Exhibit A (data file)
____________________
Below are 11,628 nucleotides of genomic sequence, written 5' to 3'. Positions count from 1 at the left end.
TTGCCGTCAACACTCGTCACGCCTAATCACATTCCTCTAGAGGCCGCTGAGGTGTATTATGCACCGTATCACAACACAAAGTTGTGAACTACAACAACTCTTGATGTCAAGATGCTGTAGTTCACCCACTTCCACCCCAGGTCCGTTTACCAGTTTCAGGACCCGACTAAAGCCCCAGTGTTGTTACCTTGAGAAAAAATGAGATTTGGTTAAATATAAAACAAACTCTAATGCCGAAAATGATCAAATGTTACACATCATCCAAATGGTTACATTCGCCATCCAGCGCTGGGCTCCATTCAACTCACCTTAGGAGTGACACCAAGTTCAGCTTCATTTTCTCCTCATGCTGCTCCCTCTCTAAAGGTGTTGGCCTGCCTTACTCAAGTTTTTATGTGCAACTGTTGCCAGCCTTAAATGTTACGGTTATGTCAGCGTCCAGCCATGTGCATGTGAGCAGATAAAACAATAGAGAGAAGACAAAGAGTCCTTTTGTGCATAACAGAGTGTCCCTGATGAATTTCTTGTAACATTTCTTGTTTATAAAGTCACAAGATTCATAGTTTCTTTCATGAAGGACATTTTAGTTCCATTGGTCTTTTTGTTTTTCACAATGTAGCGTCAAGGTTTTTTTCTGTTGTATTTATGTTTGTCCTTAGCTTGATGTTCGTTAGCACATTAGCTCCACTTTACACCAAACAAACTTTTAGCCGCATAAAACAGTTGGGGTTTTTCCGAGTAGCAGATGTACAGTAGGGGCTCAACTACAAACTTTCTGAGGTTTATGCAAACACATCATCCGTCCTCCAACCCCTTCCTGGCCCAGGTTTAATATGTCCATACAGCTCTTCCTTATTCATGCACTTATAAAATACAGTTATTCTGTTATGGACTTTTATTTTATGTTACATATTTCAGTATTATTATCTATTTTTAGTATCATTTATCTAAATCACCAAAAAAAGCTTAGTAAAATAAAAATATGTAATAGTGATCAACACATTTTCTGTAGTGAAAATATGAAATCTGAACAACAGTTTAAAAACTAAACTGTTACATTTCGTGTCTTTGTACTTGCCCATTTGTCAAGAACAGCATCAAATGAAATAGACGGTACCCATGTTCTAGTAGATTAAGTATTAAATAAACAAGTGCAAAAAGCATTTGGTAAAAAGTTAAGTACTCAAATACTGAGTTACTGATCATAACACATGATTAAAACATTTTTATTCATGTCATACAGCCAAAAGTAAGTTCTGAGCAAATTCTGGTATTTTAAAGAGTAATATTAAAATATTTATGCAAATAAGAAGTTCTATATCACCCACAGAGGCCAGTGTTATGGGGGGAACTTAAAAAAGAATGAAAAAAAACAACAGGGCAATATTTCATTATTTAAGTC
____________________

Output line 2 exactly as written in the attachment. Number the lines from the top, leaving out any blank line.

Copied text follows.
TTGCCGTCAACACTCGTCACGCCTAATCACATTCCTCTAGAGGCCGCTGAGGTGTATTATGCACCGTATCACAACACAAAGTTGTGAACTACAACAACTCTTGATGTCAAGATGCTGTAGTTCACCCACTTCCACCCCAGGTCCGTTTACCAGTTTCAGGACCCGACTAAAGCCCCAGTGTTGTTACCTTGAGAAAAAATGAGATTTGGTTAAATATAAAACAAACTCTAATGCCGAAAATGATCAAATGTTACACATCATCCAAATGGTTACATTCGCCATCCAGCGCTGGGCTCCATTCAACTCACCTTAGGAGTGACACCAAGTTCAGCTTCATTTTCTCCTCATGCTGCTCCCTCTCTAAAGGTGTTGGCCTGCCTTACTCAAGTTTTTATGTGCAACTGTTGCCAGCCTTAAATGTTACGGTTATGTCAGCGTCCAGCCATGTGCATGTGAGCAGATAAAACAATAGAGAGAAGACAAAGAGTCCTTTTGTGCATAACAGAGTGTCCCTGATGAATTTCTTGTAACATTTCTTGTTTATAAAGTCACAAGATTCATAGTTTCTTTCATGAAGGACATTTTAGTTCCATTGGTCTTTTTGTTTTTCACAATGTAGCGTCAAGGTTTTTTTCTGTTGTATTTATGTTTGTCCTTAGCTTGATGTTCGTTAGCACATTAGCTCCACTTTACACCAAACAAACTTTTAGCCGCATAAAACAGTTGGGGTTTTTCCGAGTAGCAGATGTACAGTAGGGGCTCAACTACAAACTTTCTGAGGTTTATGCAAACACATCATCCGTCCTCCAACCCCTTCCTGGCCCAGGTTTAATATGTCCATACAGCTCTTCCTTATTCATGCACTTATAAAATACAGTTATTCTGTTATGGACTTTTATTTTATGTTACATATTTCAGTATTATTATCTATTTTTAGTATCATTTATCTAAATCACCAAAAAAAGCTTAGTAAAATAAAAATATGTAATAGTGATCAACACATTTTCTGTAGTGAAAATATGAAATCTGAACAACAGTTTAAAAACTAAACTGTTACATTTCGTGTCTTTGTACTTGCCCATTTGTCAAGAACAGCATCAAATGAAATAGACGGTACCCATGTTCTAGTAGATTAAGTATTAAATAAACAAGTGCAAAAAGCATTTGGTAAAAAGTTAAGTACTCAAATACTGAGTTACTGATCATAACACATGATTAAAACATTTTTATTCATGTCATACAGCCAAAAGTAAGTTCTGAGCAAATTCTGGTATTTTAAAGAGTAATATTAAAATATTTATGCAAATAAGAAGTTCTATATCACCCACAGAGGCCAGTGTTATGGGGGGAACTTAAAAAAGAATGAAAAAAAACAACAGGGCAATATTTCATTATTTAAGTC